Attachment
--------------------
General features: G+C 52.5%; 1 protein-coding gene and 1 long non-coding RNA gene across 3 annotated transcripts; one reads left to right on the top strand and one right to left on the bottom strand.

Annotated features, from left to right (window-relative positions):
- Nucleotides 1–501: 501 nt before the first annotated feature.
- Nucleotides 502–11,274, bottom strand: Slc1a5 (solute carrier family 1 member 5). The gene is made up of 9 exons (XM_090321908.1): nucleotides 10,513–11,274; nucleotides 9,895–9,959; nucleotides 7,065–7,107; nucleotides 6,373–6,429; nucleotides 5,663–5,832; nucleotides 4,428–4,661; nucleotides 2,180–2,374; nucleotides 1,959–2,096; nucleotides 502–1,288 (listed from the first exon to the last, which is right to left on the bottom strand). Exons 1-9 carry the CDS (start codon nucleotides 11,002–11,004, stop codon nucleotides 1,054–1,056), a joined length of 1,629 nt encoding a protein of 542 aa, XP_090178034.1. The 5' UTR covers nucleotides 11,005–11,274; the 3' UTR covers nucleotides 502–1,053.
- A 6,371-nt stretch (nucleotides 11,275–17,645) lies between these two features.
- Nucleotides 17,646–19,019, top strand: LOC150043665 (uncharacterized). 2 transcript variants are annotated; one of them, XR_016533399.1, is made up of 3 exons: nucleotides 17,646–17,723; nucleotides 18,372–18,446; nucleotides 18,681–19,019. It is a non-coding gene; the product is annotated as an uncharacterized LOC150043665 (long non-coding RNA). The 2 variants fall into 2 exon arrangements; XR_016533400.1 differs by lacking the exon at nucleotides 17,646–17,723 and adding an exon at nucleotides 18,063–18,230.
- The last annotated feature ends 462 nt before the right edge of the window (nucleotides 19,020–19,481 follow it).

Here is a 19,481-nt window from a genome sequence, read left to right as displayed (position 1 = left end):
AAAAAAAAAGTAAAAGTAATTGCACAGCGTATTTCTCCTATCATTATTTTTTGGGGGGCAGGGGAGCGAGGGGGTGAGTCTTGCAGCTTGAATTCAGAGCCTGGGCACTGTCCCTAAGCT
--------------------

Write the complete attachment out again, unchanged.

General features: G+C 52.5%; 1 protein-coding gene and 1 long non-coding RNA gene across 3 annotated transcripts; one reads left to right on the top strand and one right to left on the bottom strand.

Annotated features, from left to right (window-relative positions):
- Nucleotides 1–501: 501 nt before the first annotated feature.
- Nucleotides 502–11,274, bottom strand: Slc1a5 (solute carrier family 1 member 5). The gene is made up of 9 exons (XM_090321908.1): nucleotides 10,513–11,274; nucleotides 9,895–9,959; nucleotides 7,065–7,107; nucleotides 6,373–6,429; nucleotides 5,663–5,832; nucleotides 4,428–4,661; nucleotides 2,180–2,374; nucleotides 1,959–2,096; nucleotides 502–1,288 (listed from the first exon to the last, which is right to left on the bottom strand). Exons 1-9 carry the CDS (start codon nucleotides 11,002–11,004, stop codon nucleotides 1,054–1,056), a joined length of 1,629 nt encoding a protein of 542 aa, XP_090178034.1. The 5' UTR covers nucleotides 11,005–11,274; the 3' UTR covers nucleotides 502–1,053.
- A 6,371-nt stretch (nucleotides 11,275–17,645) lies between these two features.
- Nucleotides 17,646–19,019, top strand: LOC150043665 (uncharacterized). 2 transcript variants are annotated; one of them, XR_016533399.1, is made up of 3 exons: nucleotides 17,646–17,723; nucleotides 18,372–18,446; nucleotides 18,681–19,019. It is a non-coding gene; the product is annotated as an uncharacterized LOC150043665 (long non-coding RNA). The 2 variants fall into 2 exon arrangements; XR_016533400.1 differs by lacking the exon at nucleotides 17,646–17,723 and adding an exon at nucleotides 18,063–18,230.
- The last annotated feature ends 462 nt before the right edge of the window (nucleotides 19,020–19,481 follow it).

Here is a 19,481-nt window from a genome sequence, read left to right as displayed (position 1 = left end):
AAAAAAAAAGTAAAAGTAATTGCACAGCGTATTTCTCCTATCATTATTTTTTGGGGGGCAGGGGAGCGAGGGGGTGAGTCTTGCAGCTTGAATTCAGAGCCTGGGCACTGTCCCTAAGCT